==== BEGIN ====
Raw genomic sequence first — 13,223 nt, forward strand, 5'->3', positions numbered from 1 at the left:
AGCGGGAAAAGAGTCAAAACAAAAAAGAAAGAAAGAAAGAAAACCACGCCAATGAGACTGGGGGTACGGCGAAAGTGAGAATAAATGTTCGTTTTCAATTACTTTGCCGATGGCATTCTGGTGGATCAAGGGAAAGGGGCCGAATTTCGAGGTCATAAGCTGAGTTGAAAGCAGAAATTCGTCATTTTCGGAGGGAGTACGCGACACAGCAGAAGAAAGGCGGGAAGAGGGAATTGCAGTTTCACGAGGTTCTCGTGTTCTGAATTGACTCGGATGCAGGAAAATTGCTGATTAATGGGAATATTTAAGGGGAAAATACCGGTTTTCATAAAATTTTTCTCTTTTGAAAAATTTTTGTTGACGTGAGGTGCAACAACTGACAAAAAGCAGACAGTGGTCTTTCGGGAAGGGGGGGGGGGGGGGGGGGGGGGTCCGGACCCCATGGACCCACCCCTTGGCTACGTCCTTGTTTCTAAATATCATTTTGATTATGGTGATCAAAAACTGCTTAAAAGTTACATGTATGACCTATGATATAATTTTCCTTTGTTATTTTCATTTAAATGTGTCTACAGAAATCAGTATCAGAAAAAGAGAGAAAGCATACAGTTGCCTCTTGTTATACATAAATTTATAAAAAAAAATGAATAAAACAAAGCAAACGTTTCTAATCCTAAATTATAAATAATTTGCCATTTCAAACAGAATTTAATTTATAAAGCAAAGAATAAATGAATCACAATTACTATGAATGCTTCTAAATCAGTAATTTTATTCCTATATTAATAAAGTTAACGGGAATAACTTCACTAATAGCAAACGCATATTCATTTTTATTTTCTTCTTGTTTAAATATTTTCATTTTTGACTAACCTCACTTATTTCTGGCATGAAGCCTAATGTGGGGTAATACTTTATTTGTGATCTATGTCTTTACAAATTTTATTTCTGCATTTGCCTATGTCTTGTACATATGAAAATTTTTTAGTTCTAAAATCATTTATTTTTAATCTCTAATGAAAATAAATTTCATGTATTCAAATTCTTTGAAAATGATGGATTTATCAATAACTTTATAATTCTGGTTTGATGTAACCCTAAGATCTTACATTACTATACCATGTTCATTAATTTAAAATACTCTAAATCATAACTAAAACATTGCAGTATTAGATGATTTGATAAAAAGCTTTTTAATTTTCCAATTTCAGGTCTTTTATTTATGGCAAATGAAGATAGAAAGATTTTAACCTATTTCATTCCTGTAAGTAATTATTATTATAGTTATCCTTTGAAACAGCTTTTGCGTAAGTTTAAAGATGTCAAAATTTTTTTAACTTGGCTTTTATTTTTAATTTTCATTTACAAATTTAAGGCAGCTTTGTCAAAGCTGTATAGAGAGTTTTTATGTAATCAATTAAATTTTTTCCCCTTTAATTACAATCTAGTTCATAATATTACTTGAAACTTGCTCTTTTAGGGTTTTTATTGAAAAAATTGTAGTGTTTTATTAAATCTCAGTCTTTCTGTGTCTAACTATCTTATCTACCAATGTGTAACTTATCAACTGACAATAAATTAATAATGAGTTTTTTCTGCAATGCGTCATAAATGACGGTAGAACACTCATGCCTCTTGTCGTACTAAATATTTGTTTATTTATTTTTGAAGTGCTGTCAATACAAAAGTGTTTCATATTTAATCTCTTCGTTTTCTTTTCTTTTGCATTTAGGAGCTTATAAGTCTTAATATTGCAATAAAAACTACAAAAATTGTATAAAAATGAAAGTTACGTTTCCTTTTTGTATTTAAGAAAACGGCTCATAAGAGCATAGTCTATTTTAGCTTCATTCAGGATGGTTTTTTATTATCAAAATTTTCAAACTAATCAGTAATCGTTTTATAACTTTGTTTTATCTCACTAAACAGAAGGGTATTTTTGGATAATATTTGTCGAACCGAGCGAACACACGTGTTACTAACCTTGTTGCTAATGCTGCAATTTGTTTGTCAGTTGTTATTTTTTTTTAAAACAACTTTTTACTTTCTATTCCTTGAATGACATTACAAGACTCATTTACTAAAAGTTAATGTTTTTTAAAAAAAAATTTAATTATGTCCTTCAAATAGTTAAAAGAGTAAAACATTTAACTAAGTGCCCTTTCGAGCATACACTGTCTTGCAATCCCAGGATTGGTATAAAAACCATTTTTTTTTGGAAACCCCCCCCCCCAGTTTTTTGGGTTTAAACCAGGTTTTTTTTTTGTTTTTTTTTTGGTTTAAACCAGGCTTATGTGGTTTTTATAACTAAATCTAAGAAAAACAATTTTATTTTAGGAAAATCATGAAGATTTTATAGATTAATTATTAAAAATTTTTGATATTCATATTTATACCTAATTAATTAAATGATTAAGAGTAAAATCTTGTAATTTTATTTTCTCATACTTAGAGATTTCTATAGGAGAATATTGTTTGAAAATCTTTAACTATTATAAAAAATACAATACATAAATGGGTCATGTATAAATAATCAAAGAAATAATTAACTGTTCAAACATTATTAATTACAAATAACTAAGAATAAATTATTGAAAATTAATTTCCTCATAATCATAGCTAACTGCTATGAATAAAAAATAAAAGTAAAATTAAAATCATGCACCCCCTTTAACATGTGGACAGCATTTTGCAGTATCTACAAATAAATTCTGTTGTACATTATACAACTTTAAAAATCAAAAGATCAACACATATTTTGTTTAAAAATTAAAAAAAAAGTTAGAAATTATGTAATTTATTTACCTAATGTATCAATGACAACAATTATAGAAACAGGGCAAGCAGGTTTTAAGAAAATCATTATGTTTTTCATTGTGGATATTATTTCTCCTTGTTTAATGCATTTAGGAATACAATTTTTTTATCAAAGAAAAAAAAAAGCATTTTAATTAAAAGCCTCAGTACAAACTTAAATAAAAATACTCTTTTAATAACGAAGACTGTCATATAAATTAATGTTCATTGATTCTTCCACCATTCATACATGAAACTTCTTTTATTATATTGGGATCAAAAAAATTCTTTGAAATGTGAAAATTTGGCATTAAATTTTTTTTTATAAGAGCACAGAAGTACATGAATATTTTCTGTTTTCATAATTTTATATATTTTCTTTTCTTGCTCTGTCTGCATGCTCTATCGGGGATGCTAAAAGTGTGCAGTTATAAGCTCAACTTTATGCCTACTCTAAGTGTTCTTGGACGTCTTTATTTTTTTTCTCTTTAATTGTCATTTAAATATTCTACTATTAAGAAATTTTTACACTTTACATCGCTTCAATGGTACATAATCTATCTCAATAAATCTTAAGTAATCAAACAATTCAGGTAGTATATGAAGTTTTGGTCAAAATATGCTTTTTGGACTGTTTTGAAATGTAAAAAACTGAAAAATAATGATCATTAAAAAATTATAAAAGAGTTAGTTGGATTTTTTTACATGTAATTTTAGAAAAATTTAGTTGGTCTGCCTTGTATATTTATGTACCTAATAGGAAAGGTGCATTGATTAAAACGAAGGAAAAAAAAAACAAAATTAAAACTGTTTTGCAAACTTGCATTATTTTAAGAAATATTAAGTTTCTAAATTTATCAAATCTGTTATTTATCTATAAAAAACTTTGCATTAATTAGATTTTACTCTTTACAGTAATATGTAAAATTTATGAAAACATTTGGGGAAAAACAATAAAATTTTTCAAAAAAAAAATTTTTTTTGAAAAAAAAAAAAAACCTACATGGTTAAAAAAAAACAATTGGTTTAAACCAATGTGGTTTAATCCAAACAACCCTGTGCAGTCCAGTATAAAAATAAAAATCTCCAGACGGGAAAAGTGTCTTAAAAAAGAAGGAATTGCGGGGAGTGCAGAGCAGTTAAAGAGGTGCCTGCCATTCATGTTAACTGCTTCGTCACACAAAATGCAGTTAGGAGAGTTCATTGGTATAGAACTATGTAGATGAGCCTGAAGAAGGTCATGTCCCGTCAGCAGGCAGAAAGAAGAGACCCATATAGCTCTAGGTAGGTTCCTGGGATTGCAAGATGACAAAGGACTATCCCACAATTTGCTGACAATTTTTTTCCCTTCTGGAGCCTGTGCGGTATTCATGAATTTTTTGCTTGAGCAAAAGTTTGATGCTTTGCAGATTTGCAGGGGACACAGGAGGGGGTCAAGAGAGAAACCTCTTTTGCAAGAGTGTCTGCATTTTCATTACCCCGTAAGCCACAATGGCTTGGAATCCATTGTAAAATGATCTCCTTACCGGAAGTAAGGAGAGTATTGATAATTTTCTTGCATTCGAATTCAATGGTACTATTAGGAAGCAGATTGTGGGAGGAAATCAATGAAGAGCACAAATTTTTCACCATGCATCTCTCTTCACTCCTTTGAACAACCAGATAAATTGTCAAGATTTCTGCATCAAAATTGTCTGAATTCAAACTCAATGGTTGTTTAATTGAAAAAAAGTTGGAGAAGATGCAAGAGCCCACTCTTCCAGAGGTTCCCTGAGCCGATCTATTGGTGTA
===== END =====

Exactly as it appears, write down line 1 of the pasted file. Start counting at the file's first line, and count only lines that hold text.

Raw genomic sequence first — 13,223 nt, forward strand, 5'->3', positions numbered from 1 at the left: